A touch of gray on the chin or around the muzzle. Once-clear eyes becoming a little cloudy. A slight stiffness in what used to be a frisky gait. Any of these can be telltale signs that your canine best friend is entering the “golden” years. Generally speaking, a dog 7 years old or beyond qualifies as a senior. This varies, however, with the size and breed of the dog. For instance, smaller dogs tend to have longer life spans than giant-breed dogs. Other factors affecting how dogs age include body weight, nutrition, environment and overall health.
Dogs mature rapidly during the first two years of life, then again during the final third of their life span (5-7 years for every year of human life).
This process affects the level of professional veterinary care dogs need. Just as human infants require frequent well-baby checks, most puppies visit their veterinarians at least four times during their first year for “well-ness” exams and required immu-nizations. This parallel repeats later in life; just like their aging human companions, senior dogs need an increased level of care as they become more vulnerable to multiple health problems, and respond differently to stress, medication and environmental factors.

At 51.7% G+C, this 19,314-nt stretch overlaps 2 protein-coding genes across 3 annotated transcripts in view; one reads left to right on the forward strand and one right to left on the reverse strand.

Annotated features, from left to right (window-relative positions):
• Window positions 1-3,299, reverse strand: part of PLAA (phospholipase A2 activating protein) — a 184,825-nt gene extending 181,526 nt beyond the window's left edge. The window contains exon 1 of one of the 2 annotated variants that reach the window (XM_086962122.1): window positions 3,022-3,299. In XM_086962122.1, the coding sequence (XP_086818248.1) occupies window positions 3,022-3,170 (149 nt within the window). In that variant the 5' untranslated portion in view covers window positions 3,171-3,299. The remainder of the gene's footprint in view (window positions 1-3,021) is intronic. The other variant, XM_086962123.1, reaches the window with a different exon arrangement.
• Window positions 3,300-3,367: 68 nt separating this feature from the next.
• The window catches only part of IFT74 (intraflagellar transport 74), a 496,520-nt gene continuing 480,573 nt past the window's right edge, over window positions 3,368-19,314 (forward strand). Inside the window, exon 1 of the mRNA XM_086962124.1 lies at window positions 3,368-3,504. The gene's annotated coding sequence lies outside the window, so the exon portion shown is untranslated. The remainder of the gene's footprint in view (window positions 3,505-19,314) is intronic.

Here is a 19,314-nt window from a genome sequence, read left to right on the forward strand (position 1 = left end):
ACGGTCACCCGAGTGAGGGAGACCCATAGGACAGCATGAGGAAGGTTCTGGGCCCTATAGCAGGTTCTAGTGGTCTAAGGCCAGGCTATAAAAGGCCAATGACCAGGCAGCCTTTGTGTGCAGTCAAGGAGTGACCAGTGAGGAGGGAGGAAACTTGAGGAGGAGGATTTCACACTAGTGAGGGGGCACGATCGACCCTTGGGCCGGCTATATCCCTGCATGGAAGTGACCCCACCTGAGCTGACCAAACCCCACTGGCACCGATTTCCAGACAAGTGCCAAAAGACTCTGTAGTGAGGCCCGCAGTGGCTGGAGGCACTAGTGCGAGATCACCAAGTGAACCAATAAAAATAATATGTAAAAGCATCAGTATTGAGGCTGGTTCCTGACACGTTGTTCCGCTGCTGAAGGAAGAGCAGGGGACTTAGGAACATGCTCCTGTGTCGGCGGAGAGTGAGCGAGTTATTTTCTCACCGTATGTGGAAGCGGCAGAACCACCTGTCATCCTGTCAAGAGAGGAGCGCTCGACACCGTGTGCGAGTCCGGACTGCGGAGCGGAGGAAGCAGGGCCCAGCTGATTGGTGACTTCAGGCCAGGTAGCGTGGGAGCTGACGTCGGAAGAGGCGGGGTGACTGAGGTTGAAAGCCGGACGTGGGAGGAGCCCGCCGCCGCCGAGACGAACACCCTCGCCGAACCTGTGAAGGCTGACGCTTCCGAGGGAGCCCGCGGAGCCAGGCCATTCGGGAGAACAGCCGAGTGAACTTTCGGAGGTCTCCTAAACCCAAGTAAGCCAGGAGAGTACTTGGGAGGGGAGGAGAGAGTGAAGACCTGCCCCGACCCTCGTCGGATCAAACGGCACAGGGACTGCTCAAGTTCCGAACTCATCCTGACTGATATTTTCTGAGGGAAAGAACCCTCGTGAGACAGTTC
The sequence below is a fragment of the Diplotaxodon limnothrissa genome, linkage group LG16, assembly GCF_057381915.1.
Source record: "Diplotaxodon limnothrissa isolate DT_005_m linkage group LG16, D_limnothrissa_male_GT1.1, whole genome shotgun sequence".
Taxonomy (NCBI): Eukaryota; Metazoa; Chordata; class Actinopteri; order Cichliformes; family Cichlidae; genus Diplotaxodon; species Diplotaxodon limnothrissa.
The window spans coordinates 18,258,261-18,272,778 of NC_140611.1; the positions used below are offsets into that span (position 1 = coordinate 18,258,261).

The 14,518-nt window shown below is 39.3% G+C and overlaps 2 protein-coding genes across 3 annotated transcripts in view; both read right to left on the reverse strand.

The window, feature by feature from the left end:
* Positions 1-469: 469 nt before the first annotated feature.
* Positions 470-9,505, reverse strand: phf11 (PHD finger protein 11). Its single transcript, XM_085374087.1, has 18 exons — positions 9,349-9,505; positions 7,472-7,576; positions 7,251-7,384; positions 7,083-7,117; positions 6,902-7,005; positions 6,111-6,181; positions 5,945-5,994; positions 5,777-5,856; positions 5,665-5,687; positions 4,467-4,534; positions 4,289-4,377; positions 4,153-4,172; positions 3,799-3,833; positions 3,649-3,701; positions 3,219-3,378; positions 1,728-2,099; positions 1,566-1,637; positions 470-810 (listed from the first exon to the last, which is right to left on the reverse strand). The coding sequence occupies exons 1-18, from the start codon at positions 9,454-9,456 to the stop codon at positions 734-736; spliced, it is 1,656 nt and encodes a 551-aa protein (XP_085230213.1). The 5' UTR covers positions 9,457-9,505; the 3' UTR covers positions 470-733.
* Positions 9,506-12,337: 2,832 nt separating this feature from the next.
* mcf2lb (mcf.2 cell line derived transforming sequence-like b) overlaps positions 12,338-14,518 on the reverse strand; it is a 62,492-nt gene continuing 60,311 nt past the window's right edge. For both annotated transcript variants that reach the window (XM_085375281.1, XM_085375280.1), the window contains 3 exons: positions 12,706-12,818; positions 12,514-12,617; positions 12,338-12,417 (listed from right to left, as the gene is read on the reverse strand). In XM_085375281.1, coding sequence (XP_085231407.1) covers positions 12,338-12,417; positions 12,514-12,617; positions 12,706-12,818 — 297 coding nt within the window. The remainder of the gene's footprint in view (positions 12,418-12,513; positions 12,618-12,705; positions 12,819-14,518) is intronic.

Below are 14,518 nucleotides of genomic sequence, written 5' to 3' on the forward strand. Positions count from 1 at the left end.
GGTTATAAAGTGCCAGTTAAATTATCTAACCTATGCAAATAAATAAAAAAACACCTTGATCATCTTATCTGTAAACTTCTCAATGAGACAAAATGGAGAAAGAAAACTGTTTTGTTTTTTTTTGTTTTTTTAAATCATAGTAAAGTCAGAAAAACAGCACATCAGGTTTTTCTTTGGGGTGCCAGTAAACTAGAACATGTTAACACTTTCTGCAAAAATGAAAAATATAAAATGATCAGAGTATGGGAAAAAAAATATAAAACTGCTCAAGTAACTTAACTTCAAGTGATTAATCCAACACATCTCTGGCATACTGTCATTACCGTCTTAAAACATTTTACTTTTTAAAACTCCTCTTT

Signs Of Aging:
While some signs of aging, such as a graying muzzle and slowed activity, are easy to identify in your dog, others are more subtle. Most age-related changes in how your dog looks, acts and feels tend to be gradual. Therefore, it takes a watchful eye to recognize what may be early signs of disease or health problems.
Following is a list ot the most common changes associated with age-related diseases and compromising medical conditions. If you note any of these changes in your dog, please let us know. By working together, we can help ensure your dog enjoys the best quality of life possible throughout his senior years.
- decreased activity
- less interaction with family members
- less enthusiastic greeting behavior
- sleeping more – or sleeping during the day and being awake at night
- disorientation/confusion (getting “lost” in the house or yard)
- less responsive to verbal cues or name
- weight gain (or loss)
- changes in appearance (e.g., skin and haircoat; loss of muscle tone)
- changes in eating or drinking habits
- increased urination
- loss of housetraining
- limping/stillness ot gait
- vision and hearing loss
- dental problems (offensive breath)
- increased infections
- digestive problems
Remember: changes in your dog’s appearance or behavior can be a sign that something is medically wrong, so don’t assume your dog is just suffering from “old age” and can’t be helped. Keep a close eye on your senior dog, and talk with us about any type of change, whether it occurs suddenly or gradually. More about aging in dogs: